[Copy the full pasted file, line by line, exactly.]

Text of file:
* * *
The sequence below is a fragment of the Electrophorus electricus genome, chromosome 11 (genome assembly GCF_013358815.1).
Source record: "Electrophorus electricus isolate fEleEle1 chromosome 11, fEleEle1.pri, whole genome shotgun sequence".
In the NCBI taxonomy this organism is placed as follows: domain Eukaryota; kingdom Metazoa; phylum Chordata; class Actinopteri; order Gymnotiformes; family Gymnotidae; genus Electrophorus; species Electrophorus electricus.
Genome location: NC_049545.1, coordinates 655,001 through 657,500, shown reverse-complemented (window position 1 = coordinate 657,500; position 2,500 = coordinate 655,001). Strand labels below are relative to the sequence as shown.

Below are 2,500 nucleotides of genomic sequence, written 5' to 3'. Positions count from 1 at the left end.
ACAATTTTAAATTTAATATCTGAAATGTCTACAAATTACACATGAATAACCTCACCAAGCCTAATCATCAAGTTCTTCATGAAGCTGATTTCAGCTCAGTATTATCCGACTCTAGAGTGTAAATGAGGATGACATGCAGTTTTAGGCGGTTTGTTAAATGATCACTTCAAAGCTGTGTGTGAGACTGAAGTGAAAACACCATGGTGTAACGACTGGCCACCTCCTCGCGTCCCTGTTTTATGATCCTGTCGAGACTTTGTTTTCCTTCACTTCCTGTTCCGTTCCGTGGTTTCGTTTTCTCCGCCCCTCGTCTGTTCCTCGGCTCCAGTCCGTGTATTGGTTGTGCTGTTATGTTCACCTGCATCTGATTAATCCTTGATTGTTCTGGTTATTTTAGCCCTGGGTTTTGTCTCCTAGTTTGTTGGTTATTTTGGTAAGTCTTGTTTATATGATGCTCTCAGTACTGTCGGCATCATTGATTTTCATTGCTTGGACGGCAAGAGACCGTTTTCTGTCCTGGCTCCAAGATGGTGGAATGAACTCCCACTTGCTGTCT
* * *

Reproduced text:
The sequence below is a fragment of the Electrophorus electricus genome, chromosome 11 (genome assembly GCF_013358815.1).
Source record: "Electrophorus electricus isolate fEleEle1 chromosome 11, fEleEle1.pri, whole genome shotgun sequence".
In the NCBI taxonomy this organism is placed as follows: domain Eukaryota; kingdom Metazoa; phylum Chordata; class Actinopteri; order Gymnotiformes; family Gymnotidae; genus Electrophorus; species Electrophorus electricus.
Genome location: NC_049545.1, coordinates 655,001 through 657,500, shown reverse-complemented (window position 1 = coordinate 657,500; position 2,500 = coordinate 655,001). Strand labels below are relative to the sequence as shown.

Below are 2,500 nucleotides of genomic sequence, written 5' to 3'. Positions count from 1 at the left end.
ACAATTTTAAATTTAATATCTGAAATGTCTACAAATTACACATGAATAACCTCACCAAGCCTAATCATCAAGTTCTTCATGAAGCTGATTTCAGCTCAGTATTATCCGACTCTAGAGTGTAAATGAGGATGACATGCAGTTTTAGGCGGTTTGTTAAATGATCACTTCAAAGCTGTGTGTGAGACTGAAGTGAAAACACCATGGTGTAACGACTGGCCACCTCCTCGCGTCCCTGTTTTATGATCCTGTCGAGACTTTGTTTTCCTTCACTTCCTGTTCCGTTCCGTGGTTTCGTTTTCTCCGCCCCTCGTCTGTTCCTCGGCTCCAGTCCGTGTATTGGTTGTGCTGTTATGTTCACCTGCATCTGATTAATCCTTGATTGTTCTGGTTATTTTAGCCCTGGGTTTTGTCTCCTAGTTTGTTGGTTATTTTGGTAAGTCTTGTTTATATGATGCTCTCAGTACTGTCGGCATCATTGATTTTCATTGCTTGGACGGCAAGAGACCGTTTTCTGTCCTGGCTCCAAGATGGTGGAATGAACTCCCACTTGCTGTCT